Survival guide to the English music festival season

26 Jun

The pub is a staple in almost every English person’s lifestyle. Much like it is to Australians (when we first arrived, introducing ourselves as Australian we would usually receive a ‘ah… crazy drinking Australian’ or similar remark). Although us Aussies do love to sit back and relax with a nice drink and great mates, I personally think the English have this one up on us. London is filled with pubs – you can’t turn around on the street without coming face to face with an old English pub with a beer garden that is full to the brim in summer. It’s almost like a birth right to visit the pub on a Thursday or Friday night (or any other weekday for that matter), and then again on Saturday and Sunday (don’t worry, we don’t visit the pub THAT often!). The words ‘English people’ and ‘pubs’ go hand in hand.

I find it’s a very similar tune with the English and their music festivals. They know how to put on a good music festival. They are hard-core. The most famous one – Glastonbury – has a line up of bands that lasts for five days. Compared to Australia, and I know there are festivals that last for longer than one day, but the UK has literally hundreds of festivals that run over the summer months (450 in 2010 to be exact), all at least a day or two long. I was lucky enough to be able to afford £180 for the three-day Isle of Wight (IoW) festival in early June. The price tag for this camping ticket (all BYO) is extrordinate, but it was reported that 90,000 people attended this festival alone (do the sums!), so it has to say something about how crazy for festivals the English really are. Come to the UK in summer and try to get to at least one festival. They are worth experiencing and after having the pleasure of experiencing one for myself, I can now pass on some wisdom to others:

  • Be prepared for four seasons – winter, summer, autumn and spring variations of weather will crop up at some point during the festival. At IoW, we had cold nights; one day was hot and dry; it was windy at another point during the weekend and on the last day, the heavens opened up and it rained. Actually, it poured! I’m surprised that it didn’t snow as well.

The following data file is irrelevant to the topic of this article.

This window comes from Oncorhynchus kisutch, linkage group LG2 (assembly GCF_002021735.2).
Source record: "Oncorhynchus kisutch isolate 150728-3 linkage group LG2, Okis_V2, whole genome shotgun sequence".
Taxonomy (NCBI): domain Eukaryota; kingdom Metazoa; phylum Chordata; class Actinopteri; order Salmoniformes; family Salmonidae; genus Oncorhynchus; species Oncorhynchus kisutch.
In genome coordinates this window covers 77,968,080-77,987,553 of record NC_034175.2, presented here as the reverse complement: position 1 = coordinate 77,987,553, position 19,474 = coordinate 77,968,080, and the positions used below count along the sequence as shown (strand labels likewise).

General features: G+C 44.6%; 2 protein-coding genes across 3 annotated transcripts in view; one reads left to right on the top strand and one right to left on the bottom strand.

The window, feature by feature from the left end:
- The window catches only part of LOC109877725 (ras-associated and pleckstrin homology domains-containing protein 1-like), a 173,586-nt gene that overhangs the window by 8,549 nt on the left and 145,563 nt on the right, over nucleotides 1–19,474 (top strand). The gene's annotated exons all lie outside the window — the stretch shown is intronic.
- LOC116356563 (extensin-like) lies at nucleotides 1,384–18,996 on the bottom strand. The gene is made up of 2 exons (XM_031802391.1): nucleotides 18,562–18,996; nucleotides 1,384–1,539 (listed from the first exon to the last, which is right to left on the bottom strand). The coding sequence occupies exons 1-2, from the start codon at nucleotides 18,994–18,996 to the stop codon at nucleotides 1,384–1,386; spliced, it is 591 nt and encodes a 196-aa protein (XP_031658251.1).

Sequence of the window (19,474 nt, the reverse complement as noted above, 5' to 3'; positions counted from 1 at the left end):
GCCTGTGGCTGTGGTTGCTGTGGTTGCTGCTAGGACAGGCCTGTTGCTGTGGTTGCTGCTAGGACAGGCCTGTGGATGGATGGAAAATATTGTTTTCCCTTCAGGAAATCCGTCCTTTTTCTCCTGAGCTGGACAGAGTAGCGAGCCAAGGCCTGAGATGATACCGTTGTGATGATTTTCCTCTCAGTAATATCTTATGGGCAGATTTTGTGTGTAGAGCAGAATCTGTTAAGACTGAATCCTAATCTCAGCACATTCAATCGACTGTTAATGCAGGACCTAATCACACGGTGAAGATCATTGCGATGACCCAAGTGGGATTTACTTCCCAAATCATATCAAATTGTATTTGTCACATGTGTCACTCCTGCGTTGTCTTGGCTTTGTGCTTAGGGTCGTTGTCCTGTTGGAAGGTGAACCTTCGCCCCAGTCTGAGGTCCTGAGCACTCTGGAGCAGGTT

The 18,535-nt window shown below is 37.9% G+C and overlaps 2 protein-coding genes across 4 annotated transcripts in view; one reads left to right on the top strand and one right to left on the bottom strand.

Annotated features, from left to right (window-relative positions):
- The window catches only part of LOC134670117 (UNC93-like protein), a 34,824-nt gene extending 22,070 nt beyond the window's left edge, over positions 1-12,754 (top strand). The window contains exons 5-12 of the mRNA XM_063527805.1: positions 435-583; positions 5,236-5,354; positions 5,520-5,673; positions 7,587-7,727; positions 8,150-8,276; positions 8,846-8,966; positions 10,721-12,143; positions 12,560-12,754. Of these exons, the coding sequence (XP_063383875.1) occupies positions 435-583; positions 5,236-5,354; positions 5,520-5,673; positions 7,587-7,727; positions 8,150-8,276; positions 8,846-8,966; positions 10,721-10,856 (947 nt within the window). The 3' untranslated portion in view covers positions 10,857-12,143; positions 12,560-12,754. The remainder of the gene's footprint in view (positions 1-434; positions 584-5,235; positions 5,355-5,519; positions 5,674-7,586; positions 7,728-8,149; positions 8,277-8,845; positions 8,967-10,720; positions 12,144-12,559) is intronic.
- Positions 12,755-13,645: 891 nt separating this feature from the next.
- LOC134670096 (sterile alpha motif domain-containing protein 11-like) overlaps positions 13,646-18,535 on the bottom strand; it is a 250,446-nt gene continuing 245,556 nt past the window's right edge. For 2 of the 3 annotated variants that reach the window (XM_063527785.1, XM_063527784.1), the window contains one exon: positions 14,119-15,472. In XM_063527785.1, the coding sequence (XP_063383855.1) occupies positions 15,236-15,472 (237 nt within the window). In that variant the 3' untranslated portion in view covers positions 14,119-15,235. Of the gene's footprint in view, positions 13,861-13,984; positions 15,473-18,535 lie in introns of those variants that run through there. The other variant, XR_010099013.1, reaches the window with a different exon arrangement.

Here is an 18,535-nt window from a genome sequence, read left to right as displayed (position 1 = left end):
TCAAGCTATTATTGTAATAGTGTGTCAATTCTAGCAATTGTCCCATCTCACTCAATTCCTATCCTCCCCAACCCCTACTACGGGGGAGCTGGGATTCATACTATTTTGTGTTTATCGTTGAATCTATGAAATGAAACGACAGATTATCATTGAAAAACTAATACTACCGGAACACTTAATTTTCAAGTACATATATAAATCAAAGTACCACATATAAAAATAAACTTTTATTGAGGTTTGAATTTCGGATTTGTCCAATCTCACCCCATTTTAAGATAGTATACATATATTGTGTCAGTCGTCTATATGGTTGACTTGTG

• Cheap tents will survive, just – our £30 tent from Tescos worked like a charm. Although we did think that the missing fly was actually due to a manufacturing fault, not the fact that our cheap taste in tents actually meant that we only got one layer to protect us from the four seasons we were likely to encounter. But, it didn’t leak and that’s all that matters!
  • Pack appropriate wet weather gear – this includes Wellies and a raincoat, not just street shoes and a plastic poncho. The poncho did the trick, but it wasn’t the most comfortable feeling being wrapped in plastic while the wind and rain battered down on you. The same couldn’t really be said for my shoes, which were thrown the minute I got home. They were OK – I didn’t slip over on my bum in the mud (there were a few close calls), so they did the job. They were initially white, but came home brown and wet (and a tad smelly). What’s worse is it wasn’t until when we were half way home on the train that I was able to change into a pair of dry thongs.
  • Learn the bands – another country = different tastes in music and different bands that English people go crazy for. We saw all the main line ups – Kings of Leon, Foo Fighters, Tom Jones, Eliza Dolittle, Joan Jett – but there were many, many others that we just didn’t know who they were. We also got a little distracted by all the other festivities put on – the market stalls, the silent disco (so much fun by the way), the beach, the free hair styling… the list goes on, but we didn’t see as many bands as we should have.
  • A home away from home – a tent is essential, but bring your whole camping kit – camping chairs, BBQ, shelter, and (more importantly), an Aussie flag. It was tent city at the festival and some people came incredibly prepared. I’m guessing they didn’t have to take public transport to get there!
  • Prepared to go without a shower – this is something that we probably couldn’t do in the sweltering Australian summer. But, with the cooler UK summers, going without a shower for three days wasn’t too much of an issue for us. We had ‘baby wipe’ showers in the privacy of our own tent. It certainly beats waiting literally hours of standing in line for this luxury like some people at the festival did. Personally, I wouldn’t want to waste a minute of my £180 ticket to see the festival on lining up to have a shower.
  • Portable loos – not much to say about these that people don’t already know. Next time, I’ll be packing a gas mask, disposable gloves and spray disinfectant to prepare for the ugliness that is the festival portable loo!

It may sound like the English summer music festival isn’t all that it’s cracked up to be, but it’s an experience, like everything else that we’ve done living the English life. It’s got to be done at least once in a lifetime and although I can’t afford to spend £100 plus on another festival ticket this summer, bring on English summer music festival season 2012!

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Liv Hambrett

I write about Germany + Culture + Motherhood + the Meaning of Home

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